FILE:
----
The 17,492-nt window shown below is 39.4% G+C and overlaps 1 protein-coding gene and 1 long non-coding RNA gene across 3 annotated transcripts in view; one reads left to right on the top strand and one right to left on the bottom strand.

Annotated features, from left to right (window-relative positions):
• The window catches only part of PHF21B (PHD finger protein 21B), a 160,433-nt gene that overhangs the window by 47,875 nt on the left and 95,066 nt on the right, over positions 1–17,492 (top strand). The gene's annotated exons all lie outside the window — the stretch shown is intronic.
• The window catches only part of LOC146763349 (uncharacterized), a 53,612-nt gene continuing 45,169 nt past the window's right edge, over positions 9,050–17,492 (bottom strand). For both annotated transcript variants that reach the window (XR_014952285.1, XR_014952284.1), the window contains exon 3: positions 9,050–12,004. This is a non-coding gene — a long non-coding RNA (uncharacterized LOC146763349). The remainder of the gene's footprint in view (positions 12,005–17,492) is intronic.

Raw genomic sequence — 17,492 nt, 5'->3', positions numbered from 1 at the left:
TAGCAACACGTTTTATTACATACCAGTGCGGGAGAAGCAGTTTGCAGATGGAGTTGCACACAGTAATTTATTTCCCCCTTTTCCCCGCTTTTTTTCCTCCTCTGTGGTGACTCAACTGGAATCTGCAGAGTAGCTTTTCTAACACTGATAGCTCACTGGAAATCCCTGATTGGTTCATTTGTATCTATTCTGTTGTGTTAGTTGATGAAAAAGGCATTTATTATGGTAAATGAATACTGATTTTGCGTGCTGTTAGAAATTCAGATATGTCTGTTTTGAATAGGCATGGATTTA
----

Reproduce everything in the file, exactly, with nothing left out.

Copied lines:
The 17,492-nt window shown below is 39.4% G+C and overlaps 1 protein-coding gene and 1 long non-coding RNA gene across 3 annotated transcripts in view; one reads left to right on the top strand and one right to left on the bottom strand.

Annotated features, from left to right (window-relative positions):
• The window catches only part of PHF21B (PHD finger protein 21B), a 160,433-nt gene that overhangs the window by 47,875 nt on the left and 95,066 nt on the right, over positions 1–17,492 (top strand). The gene's annotated exons all lie outside the window — the stretch shown is intronic.
• The window catches only part of LOC146763349 (uncharacterized), a 53,612-nt gene continuing 45,169 nt past the window's right edge, over positions 9,050–17,492 (bottom strand). For both annotated transcript variants that reach the window (XR_014952285.1, XR_014952284.1), the window contains exon 3: positions 9,050–12,004. This is a non-coding gene — a long non-coding RNA (uncharacterized LOC146763349). The remainder of the gene's footprint in view (positions 12,005–17,492) is intronic.

Raw genomic sequence — 17,492 nt, 5'->3', positions numbered from 1 at the left:
TAGCAACACGTTTTATTACATACCAGTGCGGGAGAAGCAGTTTGCAGATGGAGTTGCACACAGTAATTTATTTCCCCCTTTTCCCCGCTTTTTTTCCTCCTCTGTGGTGACTCAACTGGAATCTGCAGAGTAGCTTTTCTAACACTGATAGCTCACTGGAAATCCCTGATTGGTTCATTTGTATCTATTCTGTTGTGTTAGTTGATGAAAAAGGCATTTATTATGGTAAATGAATACTGATTTTGCGTGCTGTTAGAAATTCAGATATGTCTGTTTTGAATAGGCATGGATTTA